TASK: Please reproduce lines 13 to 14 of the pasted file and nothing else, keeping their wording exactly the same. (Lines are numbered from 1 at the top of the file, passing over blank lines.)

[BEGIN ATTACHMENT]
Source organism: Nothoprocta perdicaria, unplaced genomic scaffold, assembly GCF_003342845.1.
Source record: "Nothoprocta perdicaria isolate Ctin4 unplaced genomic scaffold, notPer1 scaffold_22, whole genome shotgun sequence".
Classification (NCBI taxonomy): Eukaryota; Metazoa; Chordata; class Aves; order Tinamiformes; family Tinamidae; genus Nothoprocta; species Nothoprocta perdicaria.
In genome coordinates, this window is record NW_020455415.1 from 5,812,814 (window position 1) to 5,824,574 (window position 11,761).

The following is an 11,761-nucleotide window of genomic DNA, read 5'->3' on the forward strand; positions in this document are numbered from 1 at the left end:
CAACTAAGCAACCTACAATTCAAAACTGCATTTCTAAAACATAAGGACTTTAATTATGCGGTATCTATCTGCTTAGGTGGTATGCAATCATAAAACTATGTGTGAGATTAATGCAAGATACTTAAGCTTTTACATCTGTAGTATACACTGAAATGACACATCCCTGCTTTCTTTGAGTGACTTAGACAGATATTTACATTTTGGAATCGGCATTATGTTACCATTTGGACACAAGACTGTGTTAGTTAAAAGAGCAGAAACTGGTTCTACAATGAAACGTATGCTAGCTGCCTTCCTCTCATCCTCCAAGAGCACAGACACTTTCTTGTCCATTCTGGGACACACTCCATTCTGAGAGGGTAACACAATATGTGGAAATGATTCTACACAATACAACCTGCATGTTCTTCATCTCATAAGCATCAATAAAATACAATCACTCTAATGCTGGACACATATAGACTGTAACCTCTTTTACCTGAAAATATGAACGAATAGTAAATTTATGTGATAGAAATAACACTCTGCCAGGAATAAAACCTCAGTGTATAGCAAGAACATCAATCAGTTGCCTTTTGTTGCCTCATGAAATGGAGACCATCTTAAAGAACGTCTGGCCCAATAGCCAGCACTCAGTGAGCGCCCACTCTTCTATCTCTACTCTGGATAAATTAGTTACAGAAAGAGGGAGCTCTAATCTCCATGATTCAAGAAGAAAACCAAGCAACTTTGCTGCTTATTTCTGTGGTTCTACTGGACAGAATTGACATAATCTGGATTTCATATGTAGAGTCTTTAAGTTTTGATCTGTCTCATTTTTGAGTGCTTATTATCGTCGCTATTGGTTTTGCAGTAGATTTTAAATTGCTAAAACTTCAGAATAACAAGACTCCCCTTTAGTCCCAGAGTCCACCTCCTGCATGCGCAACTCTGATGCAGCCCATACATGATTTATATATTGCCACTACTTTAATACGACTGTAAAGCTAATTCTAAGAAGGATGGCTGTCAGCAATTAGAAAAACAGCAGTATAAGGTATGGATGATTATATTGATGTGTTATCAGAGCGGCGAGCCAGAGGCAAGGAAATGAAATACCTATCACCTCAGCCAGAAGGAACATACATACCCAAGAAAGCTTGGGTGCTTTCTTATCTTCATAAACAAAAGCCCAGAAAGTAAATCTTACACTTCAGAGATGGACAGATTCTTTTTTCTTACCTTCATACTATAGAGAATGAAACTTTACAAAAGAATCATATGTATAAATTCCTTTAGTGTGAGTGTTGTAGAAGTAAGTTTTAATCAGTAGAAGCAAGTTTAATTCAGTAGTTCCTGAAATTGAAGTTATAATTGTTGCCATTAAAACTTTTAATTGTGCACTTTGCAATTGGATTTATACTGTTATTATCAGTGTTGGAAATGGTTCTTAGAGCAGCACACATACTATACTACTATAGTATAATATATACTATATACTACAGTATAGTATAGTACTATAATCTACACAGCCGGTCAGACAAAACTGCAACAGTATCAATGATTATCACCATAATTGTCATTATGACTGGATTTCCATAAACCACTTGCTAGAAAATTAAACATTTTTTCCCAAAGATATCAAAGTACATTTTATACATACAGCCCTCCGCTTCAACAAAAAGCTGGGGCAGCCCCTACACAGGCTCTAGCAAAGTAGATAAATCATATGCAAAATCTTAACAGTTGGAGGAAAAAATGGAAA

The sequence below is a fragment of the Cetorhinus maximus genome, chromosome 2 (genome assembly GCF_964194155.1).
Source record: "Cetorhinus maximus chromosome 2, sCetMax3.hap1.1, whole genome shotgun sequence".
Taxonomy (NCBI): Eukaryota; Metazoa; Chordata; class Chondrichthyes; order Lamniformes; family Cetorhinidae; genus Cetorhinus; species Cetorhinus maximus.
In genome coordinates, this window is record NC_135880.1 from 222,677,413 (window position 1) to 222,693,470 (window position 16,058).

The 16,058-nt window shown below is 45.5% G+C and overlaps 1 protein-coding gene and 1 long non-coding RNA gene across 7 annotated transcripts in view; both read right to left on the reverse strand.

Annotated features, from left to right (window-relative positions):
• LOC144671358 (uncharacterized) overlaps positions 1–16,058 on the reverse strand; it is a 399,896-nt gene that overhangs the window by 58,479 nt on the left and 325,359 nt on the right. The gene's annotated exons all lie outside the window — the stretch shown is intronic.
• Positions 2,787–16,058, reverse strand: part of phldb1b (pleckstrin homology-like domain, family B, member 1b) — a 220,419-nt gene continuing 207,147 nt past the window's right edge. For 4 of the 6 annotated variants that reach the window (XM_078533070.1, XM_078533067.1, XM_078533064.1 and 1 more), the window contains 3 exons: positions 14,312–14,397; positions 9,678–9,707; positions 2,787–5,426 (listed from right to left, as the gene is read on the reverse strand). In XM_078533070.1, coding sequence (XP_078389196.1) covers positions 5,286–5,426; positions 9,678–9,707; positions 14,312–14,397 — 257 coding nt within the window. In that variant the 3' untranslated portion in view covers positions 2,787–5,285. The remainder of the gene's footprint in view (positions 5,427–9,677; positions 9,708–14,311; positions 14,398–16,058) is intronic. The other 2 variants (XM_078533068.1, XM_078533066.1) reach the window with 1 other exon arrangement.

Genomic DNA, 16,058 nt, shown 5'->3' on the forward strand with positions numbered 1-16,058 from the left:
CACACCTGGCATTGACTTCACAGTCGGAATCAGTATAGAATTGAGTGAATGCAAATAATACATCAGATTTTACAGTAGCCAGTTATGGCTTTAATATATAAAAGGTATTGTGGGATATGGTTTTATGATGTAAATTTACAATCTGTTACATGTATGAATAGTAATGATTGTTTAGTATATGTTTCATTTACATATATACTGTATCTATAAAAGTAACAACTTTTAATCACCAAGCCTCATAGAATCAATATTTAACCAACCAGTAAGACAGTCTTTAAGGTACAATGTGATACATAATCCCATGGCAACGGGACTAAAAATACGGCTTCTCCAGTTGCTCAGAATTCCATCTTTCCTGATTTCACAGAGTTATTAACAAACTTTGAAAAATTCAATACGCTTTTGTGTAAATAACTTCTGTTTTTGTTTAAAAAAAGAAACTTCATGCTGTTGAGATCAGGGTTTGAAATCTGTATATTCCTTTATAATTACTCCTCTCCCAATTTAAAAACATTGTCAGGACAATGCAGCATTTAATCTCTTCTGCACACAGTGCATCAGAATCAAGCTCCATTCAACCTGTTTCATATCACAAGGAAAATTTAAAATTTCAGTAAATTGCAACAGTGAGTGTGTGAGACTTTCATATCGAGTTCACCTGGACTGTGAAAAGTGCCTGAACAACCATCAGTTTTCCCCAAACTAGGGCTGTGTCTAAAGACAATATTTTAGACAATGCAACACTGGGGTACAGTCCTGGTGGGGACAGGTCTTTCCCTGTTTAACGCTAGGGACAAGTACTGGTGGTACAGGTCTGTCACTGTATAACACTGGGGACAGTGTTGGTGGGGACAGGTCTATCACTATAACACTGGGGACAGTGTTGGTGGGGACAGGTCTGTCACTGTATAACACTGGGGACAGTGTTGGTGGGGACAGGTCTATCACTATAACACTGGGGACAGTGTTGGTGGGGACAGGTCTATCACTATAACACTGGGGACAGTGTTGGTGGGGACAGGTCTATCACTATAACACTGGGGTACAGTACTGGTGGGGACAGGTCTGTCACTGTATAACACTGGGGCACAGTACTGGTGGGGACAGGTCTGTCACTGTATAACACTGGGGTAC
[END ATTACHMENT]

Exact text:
• LOC144671358 (uncharacterized) overlaps positions 1–16,058 on the reverse strand; it is a 399,896-nt gene that overhangs the window by 58,479 nt on the left and 325,359 nt on the right. The gene's annotated exons all lie outside the window — the stretch shown is intronic.
• Positions 2,787–16,058, reverse strand: part of phldb1b (pleckstrin homology-like domain, family B, member 1b) — a 220,419-nt gene continuing 207,147 nt past the window's right edge. For 4 of the 6 annotated variants that reach the window (XM_078533070.1, XM_078533067.1, XM_078533064.1 and 1 more), the window contains 3 exons: positions 14,312–14,397; positions 9,678–9,707; positions 2,787–5,426 (listed from right to left, as the gene is read on the reverse strand). In XM_078533070.1, coding sequence (XP_078389196.1) covers positions 5,286–5,426; positions 9,678–9,707; positions 14,312–14,397 — 257 coding nt within the window. In that variant the 3' untranslated portion in view covers positions 2,787–5,285. The remainder of the gene's footprint in view (positions 5,427–9,677; positions 9,708–14,311; positions 14,398–16,058) is intronic. The other 2 variants (XM_078533068.1, XM_078533066.1) reach the window with 1 other exon arrangement.